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Executive briefing and research report: Delivering employment services

Rethinking the Role of the Public Employment Service

Overview

Europe’s public employment services (PES) are on the front lines in addressing immediate labor market challenges and long-term trends that are reshaping Europe’s political economy. Responding to these issues will mean that PES must rethink their role, responding to four structural shifts. As such, future employment service must be more personalized, insight-driven, entrepreneurial and productive. But what do these shifts specifically look like in the PES environment? And what moves are PES already making toward such changes?

This executive briefing and research report seeks to answer these compelling questions. It follows a previous Accenture preview paper that explored key themes and topics on the European employment agenda. This more in-depth exploration reveals key discussion outcomes from the European Centre Roundtable on Employment and Skills, held in Brussels in February 2013. This report includes excerpts from key themes discussed there, combined with research and insights from academia and Accenture’s experience working with PES across Europe.

Background

Europe’s labor markets are experiencing multiple pressure points, both in the short- and long-term, as confirmed by the PES experts at the Employment and Skills Roundtable in Brussels. What exacerbates the challenge is that they must deliver more and better outcomes despite an environment of budget constraints and general austerity measures.

This do-better-with-less environment is common across the public sector. In fact, Accenture research titled Delivering Public Service for the Future: Navigating the shifts shows how a combination of seismic changes in the operating environments of public service organizations that are driving the need for governments to be more cost-efficient and make the best use of public resources.

In line with Accenture’s future vision of public service delivery, four structural shifts will shape the new face of Europe’s PES. These include the movement from:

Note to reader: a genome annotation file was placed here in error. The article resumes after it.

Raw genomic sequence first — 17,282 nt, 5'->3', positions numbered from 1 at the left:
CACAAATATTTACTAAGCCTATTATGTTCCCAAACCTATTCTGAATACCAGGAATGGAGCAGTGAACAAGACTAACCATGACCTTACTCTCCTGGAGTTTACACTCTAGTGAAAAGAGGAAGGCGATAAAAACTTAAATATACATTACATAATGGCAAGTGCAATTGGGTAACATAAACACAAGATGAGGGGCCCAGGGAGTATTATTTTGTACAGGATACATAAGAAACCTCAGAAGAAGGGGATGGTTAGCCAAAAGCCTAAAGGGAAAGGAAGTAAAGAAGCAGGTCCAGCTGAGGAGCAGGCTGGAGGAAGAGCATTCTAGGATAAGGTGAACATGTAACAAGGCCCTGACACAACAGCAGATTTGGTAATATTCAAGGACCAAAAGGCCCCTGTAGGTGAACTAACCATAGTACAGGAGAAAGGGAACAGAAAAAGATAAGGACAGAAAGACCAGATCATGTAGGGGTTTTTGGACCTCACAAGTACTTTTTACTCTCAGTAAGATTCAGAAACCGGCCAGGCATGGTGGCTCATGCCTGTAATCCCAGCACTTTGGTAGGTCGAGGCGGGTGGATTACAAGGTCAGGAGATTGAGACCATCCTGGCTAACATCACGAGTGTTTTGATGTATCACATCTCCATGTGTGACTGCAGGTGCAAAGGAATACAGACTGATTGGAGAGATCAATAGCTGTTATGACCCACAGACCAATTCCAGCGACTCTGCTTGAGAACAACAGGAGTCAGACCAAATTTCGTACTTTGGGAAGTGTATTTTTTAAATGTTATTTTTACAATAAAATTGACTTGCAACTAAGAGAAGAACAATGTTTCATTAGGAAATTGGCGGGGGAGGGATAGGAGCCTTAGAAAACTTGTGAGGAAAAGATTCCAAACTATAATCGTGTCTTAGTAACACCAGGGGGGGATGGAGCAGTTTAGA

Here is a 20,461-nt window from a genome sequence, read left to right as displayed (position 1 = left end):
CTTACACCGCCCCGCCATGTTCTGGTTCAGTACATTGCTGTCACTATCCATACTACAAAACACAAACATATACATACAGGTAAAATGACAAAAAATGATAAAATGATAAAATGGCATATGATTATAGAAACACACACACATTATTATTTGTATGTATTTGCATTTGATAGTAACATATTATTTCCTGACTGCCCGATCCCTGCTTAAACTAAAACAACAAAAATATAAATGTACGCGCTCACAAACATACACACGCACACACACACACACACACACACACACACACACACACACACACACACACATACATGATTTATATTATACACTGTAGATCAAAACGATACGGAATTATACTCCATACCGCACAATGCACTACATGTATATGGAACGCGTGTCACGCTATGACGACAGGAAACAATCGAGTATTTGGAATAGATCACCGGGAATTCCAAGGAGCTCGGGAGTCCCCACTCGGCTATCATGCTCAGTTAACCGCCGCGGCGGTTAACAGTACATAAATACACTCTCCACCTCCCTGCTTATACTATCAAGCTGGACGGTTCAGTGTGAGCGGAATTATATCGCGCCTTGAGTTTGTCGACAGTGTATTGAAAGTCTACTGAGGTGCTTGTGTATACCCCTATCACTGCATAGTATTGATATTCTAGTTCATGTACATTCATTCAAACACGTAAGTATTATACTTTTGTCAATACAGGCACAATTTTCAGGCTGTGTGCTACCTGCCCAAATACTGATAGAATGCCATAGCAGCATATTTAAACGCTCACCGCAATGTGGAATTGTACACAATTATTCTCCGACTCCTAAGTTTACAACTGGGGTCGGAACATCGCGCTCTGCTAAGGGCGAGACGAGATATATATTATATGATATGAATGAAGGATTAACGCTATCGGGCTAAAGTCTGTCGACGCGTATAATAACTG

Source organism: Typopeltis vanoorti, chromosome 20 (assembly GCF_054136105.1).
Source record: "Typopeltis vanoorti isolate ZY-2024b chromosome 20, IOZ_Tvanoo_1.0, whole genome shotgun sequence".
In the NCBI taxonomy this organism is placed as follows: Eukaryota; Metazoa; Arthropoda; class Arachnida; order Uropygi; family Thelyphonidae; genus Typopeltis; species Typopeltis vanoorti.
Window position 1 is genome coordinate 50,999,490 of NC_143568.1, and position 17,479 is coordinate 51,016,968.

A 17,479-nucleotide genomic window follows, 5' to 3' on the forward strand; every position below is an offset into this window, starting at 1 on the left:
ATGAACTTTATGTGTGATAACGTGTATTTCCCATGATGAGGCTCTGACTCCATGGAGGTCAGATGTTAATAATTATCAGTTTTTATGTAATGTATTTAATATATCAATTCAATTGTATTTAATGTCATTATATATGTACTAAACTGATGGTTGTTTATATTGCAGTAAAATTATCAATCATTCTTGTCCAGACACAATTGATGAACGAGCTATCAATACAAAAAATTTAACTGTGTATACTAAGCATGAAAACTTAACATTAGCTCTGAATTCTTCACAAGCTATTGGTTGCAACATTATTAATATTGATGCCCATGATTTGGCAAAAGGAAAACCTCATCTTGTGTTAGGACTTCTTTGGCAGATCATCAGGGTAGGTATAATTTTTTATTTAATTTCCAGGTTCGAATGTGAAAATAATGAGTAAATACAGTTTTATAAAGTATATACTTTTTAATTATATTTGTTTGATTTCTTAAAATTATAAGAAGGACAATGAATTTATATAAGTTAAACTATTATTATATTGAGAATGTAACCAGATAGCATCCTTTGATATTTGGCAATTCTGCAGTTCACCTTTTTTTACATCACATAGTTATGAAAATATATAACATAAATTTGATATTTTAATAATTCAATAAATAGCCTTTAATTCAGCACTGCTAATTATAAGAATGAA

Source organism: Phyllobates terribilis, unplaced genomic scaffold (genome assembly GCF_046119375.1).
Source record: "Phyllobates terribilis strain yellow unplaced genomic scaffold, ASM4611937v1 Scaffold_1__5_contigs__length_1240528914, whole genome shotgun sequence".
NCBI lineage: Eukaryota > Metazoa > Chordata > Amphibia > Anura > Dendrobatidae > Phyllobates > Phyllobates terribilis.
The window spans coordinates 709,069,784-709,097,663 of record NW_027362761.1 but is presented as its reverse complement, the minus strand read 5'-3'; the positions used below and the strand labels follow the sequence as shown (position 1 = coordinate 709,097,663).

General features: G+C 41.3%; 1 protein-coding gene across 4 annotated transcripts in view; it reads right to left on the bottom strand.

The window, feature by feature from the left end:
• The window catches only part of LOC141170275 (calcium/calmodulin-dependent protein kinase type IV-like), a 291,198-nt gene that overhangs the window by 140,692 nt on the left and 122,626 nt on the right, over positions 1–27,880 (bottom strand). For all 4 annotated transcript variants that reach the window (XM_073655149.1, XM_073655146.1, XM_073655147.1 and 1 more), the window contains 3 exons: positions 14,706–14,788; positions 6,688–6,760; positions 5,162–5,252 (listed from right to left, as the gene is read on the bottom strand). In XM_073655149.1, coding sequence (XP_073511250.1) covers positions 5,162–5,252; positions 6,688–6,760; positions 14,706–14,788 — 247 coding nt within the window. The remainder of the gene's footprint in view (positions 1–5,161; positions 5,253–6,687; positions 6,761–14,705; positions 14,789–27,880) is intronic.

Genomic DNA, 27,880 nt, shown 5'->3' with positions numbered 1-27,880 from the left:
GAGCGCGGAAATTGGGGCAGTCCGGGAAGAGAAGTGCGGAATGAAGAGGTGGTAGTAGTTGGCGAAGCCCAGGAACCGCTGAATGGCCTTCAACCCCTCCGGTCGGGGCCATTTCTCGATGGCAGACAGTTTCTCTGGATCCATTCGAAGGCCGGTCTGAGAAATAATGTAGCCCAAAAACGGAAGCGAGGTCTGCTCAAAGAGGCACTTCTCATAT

• Standardized to personalized services

  • Reactive to insight driven

  • Public management to public entrepreneurship

  • Budget cuts to mission productivity

Analysis

The future of Europe’s labor market—and the role of the PES—will continue to evolve through deliberation, debate and a networked approach to the challenges faced by the member states, as well as active support from the European Union (EU) institutions. At the Roundtable, PES representatives discussed the vision for the overall European employment strategy. Moving forward, Europe’s key labor market actors must continue to collectively work together to improve the employment market landscape. Roundtable experts discussed these areas of responsibility:

  • PES managers. PES managers will continue playing an active role in shaping and orchestrating future labor markets by using analytics to better manage available labor market information.

  • PES networks. PES need to build stronger networks with peers and the EU to harmonize their labor market system. Participating in workshops and roundtable events such as the one hosted by the European Centre can strengthen ties.

  • National policymakers. Policymakers need to think and act more like entrepreneurs to increase PES agency productivity. Working closely with PES, national policymakers should empower PES to play a more active role in shaping effective labor markets.

  • The European Commission. The Commission can take steps to improve jobs mobility, employability and sustainability of European labor markets by enhancing job portals such as EURES and using funding to target member states’ specific sector needs.

Recommendations

PES will act as the primary actors to aid labor market transparency, mobility and employability. This means a fundamental shift in ways of working. While Roundtable participants shared a number of creative ideas and pathways, they all agreed on a common set of capabilities that they will need to deliver employment services for the future.

  • A market intelligence competency to anticipate current and forecast future labor market demand, translating this insight into effective and early intervention across different levels of the organization (national, regional and local offices.)

  • An agile service strategy that supports the business objectives, including effective channel management, use of social media and mobility tools to cater to the future needs of job seekers and employers. There was a big emphasis at this year’s Roundtable on an online or e-services approach, primarily driven by cost constraints.

  • A partnership orientation with emphasis on including other labor market actors such as employers, training providers and research organizations in the value chain of employment service delivery.

  • A knowledge-management culture where the PES workforce is motivated to learn new tools and techniques, share knowledge and leading practices both within the organization and across the PES network.

  • A high-performance commitment promoting a culture of continuous improvement and deriving the best use of assets and people. With a major focus on austerity, PES have initiated a range of programs to help reduce inefficiencies and redundancy in their operations.

The learning from the Roundtable reveals that PES are committed to reform and ready for this role. PES understand the imperative for change, and they can see exciting opportunities to act decisively to deliver employment services of the future.